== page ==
Québec

Conservative

Jean-Pierre Blackburn Minister of Veterans Affairs and Minister of State (Agriculture)

Mr. Speaker, the new veterans charter, adopted in this House and unanimously accepted by the member and her party, ensures that the focus is now on the rehabilitation of our injured veterans so that they can return to civilian life, continue to achieve their potential, and of course, find jobs. That is the direction we are taking. Furthermore, last week, we announced nearly $2 billion in additional funding to help our veterans and to fix the problems in the new charter that was adopted four years ago.

Citizenship and Immigration
Oral Questions

2:55 p.m.

NDP

Olivia Chow Trinity—Spadina, ON

Mr. Speaker, we have all heard of newcomers with Ph.D.s driving taxis. This is fast becoming the norm. The government's indifference is costing Canada $5 billion in lost productivity each year, but there are solutions: more pre-departure recognition, loan programs for newcomers to obtain recognition services and expanding mentorship, bridging and internship programs.

New Democrats have provided a road map for action. The all party immigration committee even agrees. Why will the minister not act?

Citizenship and Immigration
Oral Questions

2:55 p.m.

Calgary Southeast
Alberta

Conservative

Jason Kenney Minister of Citizenship

Mr. Speaker, we share the concern, I believe, of all parties and all Canadians about the challenges that newcomers have with successful integration, which is why our government has acted.

We tripled the investment in settlement services to help improve language skills and job skills for newcomers. We created overseas pre-arrival orientation for newcomers. We created the Foreign Credentials Referral Office and invested tens of millions in helping to streamline and speed up the process of credential recognition.

Just today, I announced a new program for expanding the internship opportunities for newcomers in the federal public service. We are acting.

CN Railway
Oral Questions

2:55 p.m.

Conservative

Merv Tweed Brandon—Souris, MB

Mr. Speaker, since the expiry of their collective bargaining agreement earlier this year, there has been speculation about an impending work stoppage of conductors at CN Railway. Many Canadians have been concerned about the effects that a strike would have on the economy and on local communities.

Could the Minister of Labour please give this House an update on the status of the labour negotiations at CN?

CN Railway
Oral Questions

3 p.m.

Halton
Ontario

Conservative

Lisa Raitt Minister of Labour

Mr. Speaker, our economy remains fragile and the stability of it depends upon the productivity of our industries. That is why I am very happy to say that a tentative agreement has been reached between CN and the Teamsters union.

I congratulate both parties that, with our mediator at the table, reached this settlement, because the best solution is an agreement reached by the parties, and it is always in the best interests of the Canadian public that we do not have a work stoppage.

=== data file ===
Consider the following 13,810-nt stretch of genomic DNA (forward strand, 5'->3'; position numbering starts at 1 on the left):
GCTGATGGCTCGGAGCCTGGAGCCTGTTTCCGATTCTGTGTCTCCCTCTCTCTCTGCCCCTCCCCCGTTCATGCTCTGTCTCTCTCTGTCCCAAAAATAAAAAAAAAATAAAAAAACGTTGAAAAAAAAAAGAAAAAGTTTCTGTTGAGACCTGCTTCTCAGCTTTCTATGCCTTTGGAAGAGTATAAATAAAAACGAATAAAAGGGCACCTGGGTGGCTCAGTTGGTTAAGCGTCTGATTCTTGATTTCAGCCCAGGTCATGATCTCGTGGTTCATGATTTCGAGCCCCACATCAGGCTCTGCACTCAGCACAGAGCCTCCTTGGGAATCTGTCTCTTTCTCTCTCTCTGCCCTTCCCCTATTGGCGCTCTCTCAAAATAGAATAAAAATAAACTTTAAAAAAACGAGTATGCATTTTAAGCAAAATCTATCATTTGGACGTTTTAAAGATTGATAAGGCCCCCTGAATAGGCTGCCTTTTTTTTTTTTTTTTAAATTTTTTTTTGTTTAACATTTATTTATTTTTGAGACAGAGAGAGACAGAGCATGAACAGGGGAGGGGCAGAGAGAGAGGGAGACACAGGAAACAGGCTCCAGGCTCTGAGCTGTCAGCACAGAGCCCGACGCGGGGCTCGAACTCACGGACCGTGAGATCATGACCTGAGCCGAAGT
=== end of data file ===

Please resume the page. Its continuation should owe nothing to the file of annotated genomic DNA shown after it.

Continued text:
Taxation
Oral Questions

3 p.m.

Independent

Helena Guergis Simcoe—Grey, ON

Mr. Speaker, as the finance minister says, the economy remains fragile. One of the best ways to encourage private sector investment is to substantially reduce capital gains taxes. Many economists claim that it will not hurt revenues because of the new business start-ups, the innovation jobs and the economic activity it will create.

Fifty-five per cent of those reporting capital gains have incomes under $50,000 a year. While the tax-free savings account is a good start, it is not enough.

When will the government substantially reduce capital gains rates to boost the Canadian economy?

Taxation
Oral Questions

3 p.m.

Whitby—Oshawa
Ontario

Conservative

Jim Flaherty Minister of Finance

Mr. Speaker, the member raises an important question about capital gains taxes.

The tax-free savings account is probably the most significant tax change in Canadian public life since the RRSP. Almost five million accounts have been opened now. I encourage Canadians to open tax-free savings accounts. Over time they will have the effect of virtually eliminating taxation of capital gains when they are used by Canadians.

I am pleased to see so many Canadians taking advantage of tax-free savings accounts.

National Defence
Oral Questions

October 5th, 2010 / 3 p.m.

Liberal

Rob Oliphant Don Valley West, ON

Mr. Speaker, I am a Christian who knows well that there are many divisions and opinions within my own faith, and I expect that there are as many within Islam or other religions. The role of a minister of the Crown is to rise above the noise, to build bridges and to not tear them down.

Dr. Delic has released his planned remarks. They are thoughtful and articulate.

Has the minister read Dr. Delic's remarks? If not, will he? If so, does he now recognize his mistake? Will he apologize?